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Fox Lorber presents
Who's Dancin' Now (1999)

"Quite often, the process of achieving the goal that you set to be your best, the process of learning to do it, gives you the skills to set those goals higher. It's like climbing a ladder that goes on all your life. These children all have potential in them, mind-boggling. And when you give them this dance program that says 'Take a chance, you can do it, work, discipline, try, get better, get better, get better,' well, that applies whether they become astronauts or forest rangers or underwater photographers or whatever they do. They carry this success in the early age, that gives them a trail to follow, a guide, for them all their life."
- Jacques d'Amboise

Review By: Mark Zimmer   
Published: August 02, 2001

Stars: Jacques d'Amboise
Other Stars: Bill Clinton
Director: Judy Kinberg

Manufacturer: DVSS
MPAA Rating: Not Rated for (nothing objectionable; one bleeped obscenity)
Run Time: 01h:25m:16s
Release Date: July 10, 2001
UPC: 720917313528
Genre: documentary

Image Transfer
Audio Transfer
B A-B+B+ D

DVD Review

In 1983, New York public television station WNET made a documentary called He Makes Me Feel Like Dancin', about ballet star Jacques d'Amboise's program for children, the National Dance Institute. This 1999 documentary revisits those same children to see what influence the NDI has had upon them in their lives since. Using intercutting of their pursuits today, 1983 footage and film of the current lot of NDI participants, WNET crafts an inspirational film that gives one hope for the future.

All too often, the kids one hears about are spraying automatic weaponry amongst their classmates, or dealing drugs, or having children of their own or vandalizing million-year-old fossils. This presentation makes a much more positive display of youngsters and gives a sense that they are willing to achieve given a proper opportunity, high expectations and a modicum of patience. The NDI alumni uniformly cite the experience as giving them strength and guidance for themselves to deal with failure and to be extroverted and positive. Of course, we don't see the kids who were thrown out of the class; we're supposed to assume that they're trading sex for crack in an alley somewhere, I guess.

The 1983 NDI alums are teachers, stockbrokers and analysts, NIH science writers, child talent agents, comics, candy shop operator/classicists, divorce attorneys, landscape architects and ski instructors, and all seem to be extraordinarily well-adjusted. The talent agent is probably the most intriguing story; her bridging of teaching kindergarten to the stage is extraordinarily affecting and we see her interacting with her clients in a warm and positive way. Yet she is also effectively preparing them for the rough-and-tumble competitive world of auditions.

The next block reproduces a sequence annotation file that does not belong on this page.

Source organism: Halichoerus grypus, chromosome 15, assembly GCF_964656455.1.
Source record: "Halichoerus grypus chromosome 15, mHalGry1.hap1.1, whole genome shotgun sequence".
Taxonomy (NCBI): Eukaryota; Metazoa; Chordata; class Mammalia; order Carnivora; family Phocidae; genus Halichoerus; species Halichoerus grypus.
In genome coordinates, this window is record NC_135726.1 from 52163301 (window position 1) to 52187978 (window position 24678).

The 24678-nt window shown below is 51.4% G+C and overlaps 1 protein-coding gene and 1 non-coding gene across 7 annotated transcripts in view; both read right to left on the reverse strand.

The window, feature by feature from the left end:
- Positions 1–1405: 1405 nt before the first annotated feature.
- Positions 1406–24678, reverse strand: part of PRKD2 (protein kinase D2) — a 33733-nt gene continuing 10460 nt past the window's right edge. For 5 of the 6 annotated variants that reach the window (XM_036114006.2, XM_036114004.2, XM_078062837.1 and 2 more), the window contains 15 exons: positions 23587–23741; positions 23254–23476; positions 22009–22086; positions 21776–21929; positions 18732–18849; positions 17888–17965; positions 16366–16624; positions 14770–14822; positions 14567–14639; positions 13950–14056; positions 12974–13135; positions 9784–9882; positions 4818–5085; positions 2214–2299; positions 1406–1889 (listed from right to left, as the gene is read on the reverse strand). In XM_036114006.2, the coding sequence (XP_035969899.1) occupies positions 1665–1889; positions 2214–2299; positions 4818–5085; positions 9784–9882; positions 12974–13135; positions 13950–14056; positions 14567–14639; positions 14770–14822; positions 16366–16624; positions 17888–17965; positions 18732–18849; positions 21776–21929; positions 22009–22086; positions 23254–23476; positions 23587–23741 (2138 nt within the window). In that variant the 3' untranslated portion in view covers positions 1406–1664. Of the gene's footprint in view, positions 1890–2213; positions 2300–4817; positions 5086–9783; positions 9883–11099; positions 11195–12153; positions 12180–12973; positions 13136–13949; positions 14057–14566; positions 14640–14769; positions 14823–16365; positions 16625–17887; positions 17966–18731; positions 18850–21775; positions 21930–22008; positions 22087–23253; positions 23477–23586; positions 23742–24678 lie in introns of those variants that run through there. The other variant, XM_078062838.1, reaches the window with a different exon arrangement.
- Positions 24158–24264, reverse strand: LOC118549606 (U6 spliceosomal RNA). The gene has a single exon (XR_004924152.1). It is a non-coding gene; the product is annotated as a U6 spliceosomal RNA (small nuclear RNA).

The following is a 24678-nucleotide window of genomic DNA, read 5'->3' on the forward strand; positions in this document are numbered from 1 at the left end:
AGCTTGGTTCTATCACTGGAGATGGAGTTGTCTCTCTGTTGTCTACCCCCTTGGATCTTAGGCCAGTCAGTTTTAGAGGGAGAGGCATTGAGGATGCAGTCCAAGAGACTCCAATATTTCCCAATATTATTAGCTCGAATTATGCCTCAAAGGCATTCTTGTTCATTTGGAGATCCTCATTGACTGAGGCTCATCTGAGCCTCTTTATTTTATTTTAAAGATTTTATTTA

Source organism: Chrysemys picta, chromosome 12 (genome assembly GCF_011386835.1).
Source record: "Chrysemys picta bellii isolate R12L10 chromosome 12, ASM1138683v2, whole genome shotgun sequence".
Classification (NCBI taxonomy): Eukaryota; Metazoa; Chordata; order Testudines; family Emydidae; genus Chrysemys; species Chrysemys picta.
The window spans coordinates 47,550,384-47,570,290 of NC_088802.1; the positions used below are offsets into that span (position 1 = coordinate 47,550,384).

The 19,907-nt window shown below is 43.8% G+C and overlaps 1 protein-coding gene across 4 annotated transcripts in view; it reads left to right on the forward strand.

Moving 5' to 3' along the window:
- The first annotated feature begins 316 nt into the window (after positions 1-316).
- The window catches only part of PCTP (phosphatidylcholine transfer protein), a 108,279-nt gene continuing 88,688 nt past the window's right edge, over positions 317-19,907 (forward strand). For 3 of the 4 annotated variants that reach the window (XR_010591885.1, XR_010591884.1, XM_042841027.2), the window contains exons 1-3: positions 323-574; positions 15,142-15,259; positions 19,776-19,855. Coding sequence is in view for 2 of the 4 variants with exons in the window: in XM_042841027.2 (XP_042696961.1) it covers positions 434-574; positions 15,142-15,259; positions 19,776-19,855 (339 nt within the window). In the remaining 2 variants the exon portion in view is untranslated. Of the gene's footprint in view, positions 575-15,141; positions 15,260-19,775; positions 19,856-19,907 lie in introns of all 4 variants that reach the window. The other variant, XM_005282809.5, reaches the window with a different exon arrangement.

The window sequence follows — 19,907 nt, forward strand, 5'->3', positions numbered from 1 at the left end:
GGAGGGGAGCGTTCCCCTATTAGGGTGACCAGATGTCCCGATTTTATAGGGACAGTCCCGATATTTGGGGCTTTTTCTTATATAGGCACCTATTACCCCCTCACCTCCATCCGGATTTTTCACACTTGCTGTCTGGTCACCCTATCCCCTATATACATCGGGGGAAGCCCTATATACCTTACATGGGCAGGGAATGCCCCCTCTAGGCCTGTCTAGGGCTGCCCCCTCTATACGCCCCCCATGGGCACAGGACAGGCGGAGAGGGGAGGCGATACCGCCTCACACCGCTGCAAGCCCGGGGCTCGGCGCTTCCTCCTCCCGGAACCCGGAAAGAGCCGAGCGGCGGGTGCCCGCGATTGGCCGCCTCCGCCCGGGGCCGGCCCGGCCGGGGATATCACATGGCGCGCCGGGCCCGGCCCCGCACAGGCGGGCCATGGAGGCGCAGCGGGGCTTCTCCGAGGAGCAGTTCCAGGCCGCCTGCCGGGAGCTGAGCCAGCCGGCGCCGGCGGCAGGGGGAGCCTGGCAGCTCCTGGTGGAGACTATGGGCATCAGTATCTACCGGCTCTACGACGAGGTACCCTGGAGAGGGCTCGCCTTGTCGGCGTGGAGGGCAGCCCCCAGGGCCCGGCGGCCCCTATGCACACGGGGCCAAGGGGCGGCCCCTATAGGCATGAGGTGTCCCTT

The program ends up highly inspirational, though not in a Buscaglia feel-good type way, but in one that respects discipline and achievement rather than simple blind acceptance. It also reads like a big commercial for the NDI, but I'm not sure that that's a bad thing. From what's shown here, it looks like we could use a lot more of such things as NDI.

Oddly enough, there's precious little dance shown here. It's mostly just fleeting little bits, without much in the way of coherence. Dance fans will be disappointed if they're looking for substantial dance material. However, they probably will get a reward from the obvious joy that the children have in their activity, and that's certainly worthwhile. The documentary made me wish that such a program had been accessible to me when I was a kid; I probably wouldn't be in a dark room doing DVD reviews if it had.

Rating for Style: B
Rating for Substance: A-


Image Transfer

Aspect Ratio1.33:1 - Full Frame
Original Aspect Ratioyes

Image Transfer Review: Considering this documentary is shot on video tape, it looks quite good indeed, with good clarity. The color is terrific, bright and vivid thorughout. Black levels are rather marginal. The 1983 footage looks pretty dismal in comparison.

Image Transfer Grade: B+


Audio Transfer

 LanguageRemote Access
DS 2.0Englishno

Audio Transfer Review: A 2.0 sound is included. The surrounds on Dolby Surround decoding kick in only briefly for some background music. The vast remainder of the program is highly center-oriented. The dialogue is always easily understood. Hiss and noise levels are only nominal.

Audio Transfer Grade: B+


Disc Extras

Static menu
Scene Access with 16 cues and remote access
Cast and Crew Biographies
Packaging: Amaray
Picture Disc
1 Disc
1-Sided disc(s)
Layers: single

Extra Extras:
  1. Weblinks to Fox Lorber DVD newsletter, an interview with Jacques d'Amboise, Dancer links, Therapeutic Dance for Special Needs Children and WNET.
Extras Review: Not much. A two-screen bio of d'Amboise, and a couple of weblinks, and that's it. Oddly, the weblinks don't include the NDI, so we include it here. The link for therapeutic dance for special needs children was not functioning when we tried it, one of the problems inherent in making such ephemeral things as URLs part of a permanent format as DVD.

Extras Grade: D


Final Comments

An interesting look back at the 1983 alumni of the National Dance Institute, heavy on interview footage as opposed to dance, and likewise heavy on inspiration and motivation.


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